David Hayden has a message for his fellow commercial breeders: "Change or die." The ability to be flexible during hard times, he said last week at the Keeneland September yearling sale in Lexington, is the key to survival. And Hayden, who plans to keep raising horses for many years to come, has looked at everything from production costs to where he will market his yearlings in an effort to remain profitable and avoid drowning in a sea of red ink.
Most Popular Stories
- Gentildonna Goes Out On Top in Career Finale
- Posse Offspring Take Pair of NY-Bred Stakes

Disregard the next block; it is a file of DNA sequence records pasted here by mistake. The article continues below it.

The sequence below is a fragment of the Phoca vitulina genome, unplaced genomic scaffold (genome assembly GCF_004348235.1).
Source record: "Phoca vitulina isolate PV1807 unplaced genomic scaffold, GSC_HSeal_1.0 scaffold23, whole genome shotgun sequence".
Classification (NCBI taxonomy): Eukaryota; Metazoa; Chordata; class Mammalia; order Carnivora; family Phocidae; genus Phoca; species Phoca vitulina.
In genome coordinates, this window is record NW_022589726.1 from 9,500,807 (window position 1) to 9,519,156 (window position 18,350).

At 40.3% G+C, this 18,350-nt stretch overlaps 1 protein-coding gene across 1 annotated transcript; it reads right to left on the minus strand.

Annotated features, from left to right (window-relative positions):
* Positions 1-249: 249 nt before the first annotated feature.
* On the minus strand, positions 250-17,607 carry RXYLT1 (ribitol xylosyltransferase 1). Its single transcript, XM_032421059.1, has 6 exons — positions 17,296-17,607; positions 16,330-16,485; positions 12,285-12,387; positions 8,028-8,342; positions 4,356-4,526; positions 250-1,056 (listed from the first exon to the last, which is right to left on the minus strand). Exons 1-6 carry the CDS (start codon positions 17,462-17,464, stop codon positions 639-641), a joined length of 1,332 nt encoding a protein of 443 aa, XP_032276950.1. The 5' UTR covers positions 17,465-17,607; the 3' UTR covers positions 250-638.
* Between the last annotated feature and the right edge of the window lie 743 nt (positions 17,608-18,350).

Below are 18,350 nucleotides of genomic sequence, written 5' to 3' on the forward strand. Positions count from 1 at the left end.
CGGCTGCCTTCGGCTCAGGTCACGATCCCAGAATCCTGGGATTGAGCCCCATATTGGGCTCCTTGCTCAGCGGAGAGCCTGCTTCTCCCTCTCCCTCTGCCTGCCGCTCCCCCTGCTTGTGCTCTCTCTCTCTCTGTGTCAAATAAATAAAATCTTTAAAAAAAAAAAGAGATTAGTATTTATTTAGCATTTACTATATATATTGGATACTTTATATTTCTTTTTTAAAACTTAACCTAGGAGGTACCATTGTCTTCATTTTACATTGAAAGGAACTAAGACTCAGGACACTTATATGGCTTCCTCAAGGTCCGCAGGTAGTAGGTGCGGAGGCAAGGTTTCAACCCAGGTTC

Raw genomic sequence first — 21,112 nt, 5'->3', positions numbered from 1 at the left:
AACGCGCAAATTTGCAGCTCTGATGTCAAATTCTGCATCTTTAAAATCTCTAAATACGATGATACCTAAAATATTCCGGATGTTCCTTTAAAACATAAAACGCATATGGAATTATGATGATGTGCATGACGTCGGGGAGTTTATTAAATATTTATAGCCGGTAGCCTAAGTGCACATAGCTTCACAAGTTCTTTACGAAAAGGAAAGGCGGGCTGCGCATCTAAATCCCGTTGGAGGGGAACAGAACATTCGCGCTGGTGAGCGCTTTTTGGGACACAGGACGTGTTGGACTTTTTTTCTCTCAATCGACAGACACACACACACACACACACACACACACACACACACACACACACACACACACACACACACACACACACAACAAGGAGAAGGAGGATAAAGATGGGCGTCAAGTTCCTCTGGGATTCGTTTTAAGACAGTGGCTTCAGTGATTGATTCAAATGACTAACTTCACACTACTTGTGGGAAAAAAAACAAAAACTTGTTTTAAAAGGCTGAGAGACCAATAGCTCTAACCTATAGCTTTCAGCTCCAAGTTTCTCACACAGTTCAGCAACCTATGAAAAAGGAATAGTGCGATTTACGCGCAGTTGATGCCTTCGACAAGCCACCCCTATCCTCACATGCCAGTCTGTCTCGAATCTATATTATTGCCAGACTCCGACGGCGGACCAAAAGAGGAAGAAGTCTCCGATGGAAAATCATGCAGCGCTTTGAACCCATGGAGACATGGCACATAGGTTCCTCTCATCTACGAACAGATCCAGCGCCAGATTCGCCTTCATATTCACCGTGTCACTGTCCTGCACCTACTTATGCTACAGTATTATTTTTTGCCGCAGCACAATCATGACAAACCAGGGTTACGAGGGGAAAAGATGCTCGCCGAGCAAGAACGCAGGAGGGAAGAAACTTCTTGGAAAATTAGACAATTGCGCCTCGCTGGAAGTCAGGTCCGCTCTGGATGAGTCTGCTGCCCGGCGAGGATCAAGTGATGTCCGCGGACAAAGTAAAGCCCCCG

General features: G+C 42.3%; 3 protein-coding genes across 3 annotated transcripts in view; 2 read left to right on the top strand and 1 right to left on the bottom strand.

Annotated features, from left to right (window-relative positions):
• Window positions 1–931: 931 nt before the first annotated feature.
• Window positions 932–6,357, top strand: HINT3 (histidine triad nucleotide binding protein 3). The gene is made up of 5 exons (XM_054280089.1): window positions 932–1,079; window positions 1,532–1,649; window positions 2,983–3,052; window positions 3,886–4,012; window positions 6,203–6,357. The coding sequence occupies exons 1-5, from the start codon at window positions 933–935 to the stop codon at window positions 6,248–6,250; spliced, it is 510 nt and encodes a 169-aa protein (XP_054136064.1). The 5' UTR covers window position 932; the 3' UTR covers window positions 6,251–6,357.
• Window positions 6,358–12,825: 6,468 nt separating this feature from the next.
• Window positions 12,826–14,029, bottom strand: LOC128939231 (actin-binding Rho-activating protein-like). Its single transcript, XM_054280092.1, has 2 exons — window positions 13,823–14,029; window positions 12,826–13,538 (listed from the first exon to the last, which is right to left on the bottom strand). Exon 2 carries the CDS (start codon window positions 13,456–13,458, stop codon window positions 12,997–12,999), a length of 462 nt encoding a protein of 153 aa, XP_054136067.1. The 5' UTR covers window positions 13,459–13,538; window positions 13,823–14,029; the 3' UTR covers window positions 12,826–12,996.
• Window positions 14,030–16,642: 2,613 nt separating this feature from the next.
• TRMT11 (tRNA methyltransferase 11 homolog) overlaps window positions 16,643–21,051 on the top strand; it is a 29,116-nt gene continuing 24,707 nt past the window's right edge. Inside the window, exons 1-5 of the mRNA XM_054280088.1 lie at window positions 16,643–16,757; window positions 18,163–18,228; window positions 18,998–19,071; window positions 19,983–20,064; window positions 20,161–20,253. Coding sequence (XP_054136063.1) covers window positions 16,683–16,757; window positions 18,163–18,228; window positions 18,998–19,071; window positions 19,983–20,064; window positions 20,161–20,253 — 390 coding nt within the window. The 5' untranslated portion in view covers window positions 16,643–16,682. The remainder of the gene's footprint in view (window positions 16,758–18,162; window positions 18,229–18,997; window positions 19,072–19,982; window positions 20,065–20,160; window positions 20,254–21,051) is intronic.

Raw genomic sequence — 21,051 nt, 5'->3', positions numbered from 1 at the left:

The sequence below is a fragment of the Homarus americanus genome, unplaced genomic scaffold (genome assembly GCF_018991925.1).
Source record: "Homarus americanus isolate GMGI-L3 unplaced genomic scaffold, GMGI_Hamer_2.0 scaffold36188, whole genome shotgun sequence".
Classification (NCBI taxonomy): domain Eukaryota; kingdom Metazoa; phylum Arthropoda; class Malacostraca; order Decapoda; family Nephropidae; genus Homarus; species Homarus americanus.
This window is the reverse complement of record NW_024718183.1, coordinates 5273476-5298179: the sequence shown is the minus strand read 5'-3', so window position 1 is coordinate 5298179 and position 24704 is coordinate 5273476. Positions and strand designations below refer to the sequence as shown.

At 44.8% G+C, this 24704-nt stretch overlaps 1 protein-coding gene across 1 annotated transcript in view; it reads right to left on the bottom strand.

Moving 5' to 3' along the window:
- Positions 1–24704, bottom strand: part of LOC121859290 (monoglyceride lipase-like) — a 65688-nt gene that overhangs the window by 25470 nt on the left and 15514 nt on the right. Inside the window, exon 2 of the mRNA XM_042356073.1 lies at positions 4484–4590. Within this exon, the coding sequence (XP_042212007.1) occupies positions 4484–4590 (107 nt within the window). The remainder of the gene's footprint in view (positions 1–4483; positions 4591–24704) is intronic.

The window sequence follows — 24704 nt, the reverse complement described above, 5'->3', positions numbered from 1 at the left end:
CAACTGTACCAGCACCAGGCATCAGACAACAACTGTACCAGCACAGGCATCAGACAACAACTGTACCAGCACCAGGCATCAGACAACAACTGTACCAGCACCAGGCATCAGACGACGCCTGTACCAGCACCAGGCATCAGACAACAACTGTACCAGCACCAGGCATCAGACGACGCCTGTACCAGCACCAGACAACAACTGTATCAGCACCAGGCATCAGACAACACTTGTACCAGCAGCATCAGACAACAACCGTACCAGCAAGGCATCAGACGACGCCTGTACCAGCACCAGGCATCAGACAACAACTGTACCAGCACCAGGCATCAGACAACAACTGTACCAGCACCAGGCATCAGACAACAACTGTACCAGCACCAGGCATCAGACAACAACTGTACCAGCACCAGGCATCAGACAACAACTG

- Main Sequence Arrives in Florida for Winter
- Bayern, 'Chrome Work Toward Possible Rematch
- Juvenile Catalina Red Sets Tampa Track Mark
- Shared Belief Sprints to Game Malibu Triumph
- Apprentice Rider Ramgeet Out Indefinitely
- Lady Pimpernel Gets First U.S. Win in Frankel
- Is Early Detection of Arthritis in Horses Finally a Reality?
- Jockey Bain, 62, Wins Again at Gulfstream